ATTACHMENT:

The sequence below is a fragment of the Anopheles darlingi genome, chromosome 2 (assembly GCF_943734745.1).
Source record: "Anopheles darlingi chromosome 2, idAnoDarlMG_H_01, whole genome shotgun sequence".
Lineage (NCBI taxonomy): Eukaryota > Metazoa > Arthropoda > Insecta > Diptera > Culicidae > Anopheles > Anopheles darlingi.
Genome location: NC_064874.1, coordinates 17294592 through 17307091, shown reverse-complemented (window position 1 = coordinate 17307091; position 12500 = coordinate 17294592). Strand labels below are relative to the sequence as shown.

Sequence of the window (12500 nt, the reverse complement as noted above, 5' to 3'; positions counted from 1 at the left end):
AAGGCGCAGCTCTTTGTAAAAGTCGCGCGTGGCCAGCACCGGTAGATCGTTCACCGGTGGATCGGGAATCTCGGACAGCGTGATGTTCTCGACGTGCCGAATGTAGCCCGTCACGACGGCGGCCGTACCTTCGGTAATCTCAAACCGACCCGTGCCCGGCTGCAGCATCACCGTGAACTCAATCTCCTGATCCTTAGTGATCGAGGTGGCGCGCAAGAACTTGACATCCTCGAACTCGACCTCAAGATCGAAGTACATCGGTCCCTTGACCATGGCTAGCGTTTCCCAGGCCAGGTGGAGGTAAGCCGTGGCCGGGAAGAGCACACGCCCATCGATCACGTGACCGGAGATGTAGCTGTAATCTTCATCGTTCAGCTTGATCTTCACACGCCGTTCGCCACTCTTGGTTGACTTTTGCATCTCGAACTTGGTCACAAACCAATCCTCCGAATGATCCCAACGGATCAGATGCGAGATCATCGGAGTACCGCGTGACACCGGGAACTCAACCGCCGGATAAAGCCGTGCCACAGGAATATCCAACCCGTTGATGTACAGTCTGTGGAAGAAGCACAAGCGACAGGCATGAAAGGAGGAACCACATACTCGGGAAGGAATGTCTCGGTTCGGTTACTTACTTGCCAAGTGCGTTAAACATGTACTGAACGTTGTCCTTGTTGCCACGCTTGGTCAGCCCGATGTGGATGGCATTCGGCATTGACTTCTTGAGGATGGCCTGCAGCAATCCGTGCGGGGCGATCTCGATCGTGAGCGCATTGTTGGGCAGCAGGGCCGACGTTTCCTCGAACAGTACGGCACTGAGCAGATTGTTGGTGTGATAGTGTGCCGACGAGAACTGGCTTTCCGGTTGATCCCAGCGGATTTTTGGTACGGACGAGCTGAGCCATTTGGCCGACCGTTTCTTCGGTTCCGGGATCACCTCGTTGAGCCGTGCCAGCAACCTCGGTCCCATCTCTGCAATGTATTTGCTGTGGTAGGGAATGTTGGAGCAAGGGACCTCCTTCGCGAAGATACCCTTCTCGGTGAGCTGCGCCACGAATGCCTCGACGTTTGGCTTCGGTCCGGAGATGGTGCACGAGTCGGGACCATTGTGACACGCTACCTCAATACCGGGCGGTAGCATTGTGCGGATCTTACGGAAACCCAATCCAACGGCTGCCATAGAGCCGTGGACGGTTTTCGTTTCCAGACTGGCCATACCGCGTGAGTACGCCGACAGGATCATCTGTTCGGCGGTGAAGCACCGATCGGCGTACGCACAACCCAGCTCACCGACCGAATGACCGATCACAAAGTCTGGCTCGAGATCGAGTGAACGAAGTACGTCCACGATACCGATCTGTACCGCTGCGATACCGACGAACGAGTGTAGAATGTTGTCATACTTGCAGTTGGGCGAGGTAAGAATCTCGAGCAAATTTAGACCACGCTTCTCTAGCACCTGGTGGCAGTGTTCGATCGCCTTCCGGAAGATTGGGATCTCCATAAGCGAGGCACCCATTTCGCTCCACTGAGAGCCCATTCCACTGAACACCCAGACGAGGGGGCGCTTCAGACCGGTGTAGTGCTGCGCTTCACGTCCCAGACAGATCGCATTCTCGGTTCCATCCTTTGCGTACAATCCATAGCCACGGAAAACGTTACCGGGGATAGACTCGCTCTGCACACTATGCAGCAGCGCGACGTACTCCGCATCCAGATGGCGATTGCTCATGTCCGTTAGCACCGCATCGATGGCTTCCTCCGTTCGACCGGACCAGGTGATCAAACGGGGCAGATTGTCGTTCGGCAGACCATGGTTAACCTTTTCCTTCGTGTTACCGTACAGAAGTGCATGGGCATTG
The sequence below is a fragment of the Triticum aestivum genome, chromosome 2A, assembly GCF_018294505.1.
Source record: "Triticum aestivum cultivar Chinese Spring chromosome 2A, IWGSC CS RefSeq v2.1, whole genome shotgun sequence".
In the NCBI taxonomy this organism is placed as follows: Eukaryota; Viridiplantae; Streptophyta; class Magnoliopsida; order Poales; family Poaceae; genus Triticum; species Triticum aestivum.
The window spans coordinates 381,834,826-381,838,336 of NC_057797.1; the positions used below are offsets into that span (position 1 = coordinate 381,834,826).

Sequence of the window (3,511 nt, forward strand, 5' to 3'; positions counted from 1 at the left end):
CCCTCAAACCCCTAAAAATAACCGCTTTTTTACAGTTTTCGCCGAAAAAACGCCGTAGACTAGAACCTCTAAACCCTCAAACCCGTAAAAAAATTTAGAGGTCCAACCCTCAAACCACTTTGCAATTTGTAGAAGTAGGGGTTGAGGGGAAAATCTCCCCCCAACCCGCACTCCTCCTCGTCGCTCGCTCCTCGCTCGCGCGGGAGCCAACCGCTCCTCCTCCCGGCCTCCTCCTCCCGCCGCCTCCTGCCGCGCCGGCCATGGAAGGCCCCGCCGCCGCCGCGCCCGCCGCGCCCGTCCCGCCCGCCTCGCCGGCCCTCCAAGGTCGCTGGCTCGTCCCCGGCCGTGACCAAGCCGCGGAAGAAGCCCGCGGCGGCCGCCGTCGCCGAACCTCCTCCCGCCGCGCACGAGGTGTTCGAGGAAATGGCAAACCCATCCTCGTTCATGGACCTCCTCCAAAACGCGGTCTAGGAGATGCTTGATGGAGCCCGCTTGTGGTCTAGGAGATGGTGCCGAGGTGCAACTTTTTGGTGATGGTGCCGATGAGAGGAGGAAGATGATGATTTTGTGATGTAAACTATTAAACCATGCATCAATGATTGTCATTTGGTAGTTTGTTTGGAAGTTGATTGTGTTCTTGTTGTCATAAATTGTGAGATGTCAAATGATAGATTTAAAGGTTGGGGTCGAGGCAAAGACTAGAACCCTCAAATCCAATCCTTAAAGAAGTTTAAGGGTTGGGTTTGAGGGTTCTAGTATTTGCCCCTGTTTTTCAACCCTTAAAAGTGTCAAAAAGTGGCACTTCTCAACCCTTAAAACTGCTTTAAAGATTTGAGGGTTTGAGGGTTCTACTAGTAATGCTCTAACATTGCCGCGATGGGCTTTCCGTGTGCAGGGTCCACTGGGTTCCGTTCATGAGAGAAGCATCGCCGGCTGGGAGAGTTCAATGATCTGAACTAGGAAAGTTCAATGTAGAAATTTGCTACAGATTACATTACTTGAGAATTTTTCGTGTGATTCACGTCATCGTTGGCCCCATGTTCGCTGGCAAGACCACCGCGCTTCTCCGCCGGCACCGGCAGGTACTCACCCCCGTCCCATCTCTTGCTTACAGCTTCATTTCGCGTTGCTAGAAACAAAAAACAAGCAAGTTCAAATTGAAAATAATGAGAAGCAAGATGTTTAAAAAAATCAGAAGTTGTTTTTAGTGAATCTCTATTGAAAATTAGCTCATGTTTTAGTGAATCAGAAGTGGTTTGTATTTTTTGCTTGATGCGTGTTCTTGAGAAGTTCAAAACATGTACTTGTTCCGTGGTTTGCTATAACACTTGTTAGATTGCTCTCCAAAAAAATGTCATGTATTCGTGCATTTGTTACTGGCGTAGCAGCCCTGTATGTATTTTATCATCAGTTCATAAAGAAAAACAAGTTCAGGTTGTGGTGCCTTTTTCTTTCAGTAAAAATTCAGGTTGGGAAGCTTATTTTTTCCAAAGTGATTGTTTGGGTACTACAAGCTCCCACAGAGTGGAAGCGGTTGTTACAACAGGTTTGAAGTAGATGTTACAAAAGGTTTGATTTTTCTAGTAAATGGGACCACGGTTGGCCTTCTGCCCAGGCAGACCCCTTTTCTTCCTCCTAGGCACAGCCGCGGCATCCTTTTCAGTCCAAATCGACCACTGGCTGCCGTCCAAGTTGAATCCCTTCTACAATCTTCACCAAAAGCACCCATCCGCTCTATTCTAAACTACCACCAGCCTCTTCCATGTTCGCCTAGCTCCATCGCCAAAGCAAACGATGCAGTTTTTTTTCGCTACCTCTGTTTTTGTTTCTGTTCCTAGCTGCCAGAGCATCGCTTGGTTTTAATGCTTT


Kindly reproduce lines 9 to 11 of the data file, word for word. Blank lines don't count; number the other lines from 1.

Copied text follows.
In the NCBI taxonomy this organism is placed as follows: Eukaryota; Viridiplantae; Streptophyta; class Magnoliopsida; order Poales; family Poaceae; genus Triticum; species Triticum aestivum.
The window spans coordinates 381,834,826-381,838,336 of NC_057797.1; the positions used below are offsets into that span (position 1 = coordinate 381,834,826).

Sequence of the window (3,511 nt, forward strand, 5' to 3'; positions counted from 1 at the left end):